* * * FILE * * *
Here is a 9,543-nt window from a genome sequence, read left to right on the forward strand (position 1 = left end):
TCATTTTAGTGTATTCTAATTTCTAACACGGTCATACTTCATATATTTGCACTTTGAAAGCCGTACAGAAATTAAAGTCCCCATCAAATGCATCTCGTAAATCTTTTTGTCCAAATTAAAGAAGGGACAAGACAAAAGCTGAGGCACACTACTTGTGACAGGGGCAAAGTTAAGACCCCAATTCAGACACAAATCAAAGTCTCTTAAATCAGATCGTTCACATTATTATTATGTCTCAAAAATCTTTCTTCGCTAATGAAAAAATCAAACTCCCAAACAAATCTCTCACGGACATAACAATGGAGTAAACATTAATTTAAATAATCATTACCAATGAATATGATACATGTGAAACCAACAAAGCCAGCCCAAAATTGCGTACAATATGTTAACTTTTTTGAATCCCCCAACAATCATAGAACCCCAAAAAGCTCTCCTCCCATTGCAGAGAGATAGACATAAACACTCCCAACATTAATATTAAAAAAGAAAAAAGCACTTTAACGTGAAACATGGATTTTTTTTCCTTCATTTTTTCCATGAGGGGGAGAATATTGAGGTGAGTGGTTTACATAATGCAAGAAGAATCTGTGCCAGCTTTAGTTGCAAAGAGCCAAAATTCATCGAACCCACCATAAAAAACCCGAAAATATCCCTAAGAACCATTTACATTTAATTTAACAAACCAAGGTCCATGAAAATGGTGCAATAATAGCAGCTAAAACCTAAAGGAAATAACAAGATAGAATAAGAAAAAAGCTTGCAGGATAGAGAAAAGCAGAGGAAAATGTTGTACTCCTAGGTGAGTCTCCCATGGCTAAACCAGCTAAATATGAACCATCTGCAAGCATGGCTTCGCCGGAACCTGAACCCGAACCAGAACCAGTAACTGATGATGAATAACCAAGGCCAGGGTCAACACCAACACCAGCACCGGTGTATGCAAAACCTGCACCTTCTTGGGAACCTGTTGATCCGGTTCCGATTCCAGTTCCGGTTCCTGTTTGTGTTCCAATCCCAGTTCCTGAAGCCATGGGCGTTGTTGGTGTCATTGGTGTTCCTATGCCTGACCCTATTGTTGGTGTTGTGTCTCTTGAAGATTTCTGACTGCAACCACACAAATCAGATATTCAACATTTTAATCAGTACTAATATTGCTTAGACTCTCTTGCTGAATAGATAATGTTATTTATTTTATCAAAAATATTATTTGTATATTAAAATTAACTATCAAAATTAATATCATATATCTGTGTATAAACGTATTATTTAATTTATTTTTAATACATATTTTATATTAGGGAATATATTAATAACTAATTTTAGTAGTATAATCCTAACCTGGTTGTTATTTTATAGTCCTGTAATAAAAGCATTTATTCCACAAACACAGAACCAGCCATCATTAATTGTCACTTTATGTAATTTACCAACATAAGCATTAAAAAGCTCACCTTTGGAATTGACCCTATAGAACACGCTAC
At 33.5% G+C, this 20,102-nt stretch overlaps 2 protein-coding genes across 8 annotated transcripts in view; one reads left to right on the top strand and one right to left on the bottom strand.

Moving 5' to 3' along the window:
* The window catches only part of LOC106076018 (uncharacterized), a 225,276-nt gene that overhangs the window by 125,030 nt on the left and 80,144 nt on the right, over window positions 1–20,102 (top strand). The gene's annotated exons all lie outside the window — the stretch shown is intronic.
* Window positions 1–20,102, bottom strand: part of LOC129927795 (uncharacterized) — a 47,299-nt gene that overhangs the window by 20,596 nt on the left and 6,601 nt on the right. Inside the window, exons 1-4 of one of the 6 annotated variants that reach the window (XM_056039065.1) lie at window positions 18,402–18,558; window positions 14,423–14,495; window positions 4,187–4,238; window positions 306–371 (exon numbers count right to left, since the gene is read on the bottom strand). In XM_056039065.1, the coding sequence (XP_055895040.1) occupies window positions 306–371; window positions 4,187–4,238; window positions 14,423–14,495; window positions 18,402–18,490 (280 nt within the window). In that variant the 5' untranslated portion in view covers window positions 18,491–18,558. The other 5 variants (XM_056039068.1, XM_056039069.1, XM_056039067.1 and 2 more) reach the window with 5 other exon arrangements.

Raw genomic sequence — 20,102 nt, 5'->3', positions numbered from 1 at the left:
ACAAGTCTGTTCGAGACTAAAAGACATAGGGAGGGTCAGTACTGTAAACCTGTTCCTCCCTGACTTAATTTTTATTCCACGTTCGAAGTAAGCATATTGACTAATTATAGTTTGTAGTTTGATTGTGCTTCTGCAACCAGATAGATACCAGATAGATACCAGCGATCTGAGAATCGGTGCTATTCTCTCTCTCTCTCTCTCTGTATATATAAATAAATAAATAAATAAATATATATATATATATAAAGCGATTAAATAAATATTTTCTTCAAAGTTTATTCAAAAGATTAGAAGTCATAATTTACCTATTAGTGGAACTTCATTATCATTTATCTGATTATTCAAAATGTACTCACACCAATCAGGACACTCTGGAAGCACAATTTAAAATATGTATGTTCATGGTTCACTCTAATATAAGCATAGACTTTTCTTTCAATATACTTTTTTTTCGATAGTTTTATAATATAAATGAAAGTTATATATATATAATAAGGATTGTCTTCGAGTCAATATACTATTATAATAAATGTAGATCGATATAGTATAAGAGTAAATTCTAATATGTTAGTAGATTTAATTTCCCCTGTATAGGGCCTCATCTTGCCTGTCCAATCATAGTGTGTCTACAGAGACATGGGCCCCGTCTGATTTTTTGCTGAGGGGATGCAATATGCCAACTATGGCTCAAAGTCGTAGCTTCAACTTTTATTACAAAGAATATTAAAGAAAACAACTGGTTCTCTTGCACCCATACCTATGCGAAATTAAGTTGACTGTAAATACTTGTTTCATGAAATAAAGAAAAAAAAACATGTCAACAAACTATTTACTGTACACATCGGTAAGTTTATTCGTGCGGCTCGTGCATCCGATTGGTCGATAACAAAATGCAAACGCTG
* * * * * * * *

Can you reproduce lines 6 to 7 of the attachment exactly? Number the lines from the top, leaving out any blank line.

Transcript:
* Window positions 1–20,102, bottom strand: part of LOC129927795 (uncharacterized) — a 47,299-nt gene that overhangs the window by 20,596 nt on the left and 6,601 nt on the right. Inside the window, exons 1-4 of one of the 6 annotated variants that reach the window (XM_056039065.1) lie at window positions 18,402–18,558; window positions 14,423–14,495; window positions 4,187–4,238; window positions 306–371 (exon numbers count right to left, since the gene is read on the bottom strand). In XM_056039065.1, the coding sequence (XP_055895040.1) occupies window positions 306–371; window positions 4,187–4,238; window positions 14,423–14,495; window positions 18,402–18,490 (280 nt within the window). In that variant the 5' untranslated portion in view covers window positions 18,491–18,558. The other 5 variants (XM_056039068.1, XM_056039069.1, XM_056039067.1 and 2 more) reach the window with 5 other exon arrangements.

Raw genomic sequence — 20,102 nt, 5'->3', positions numbered from 1 at the left: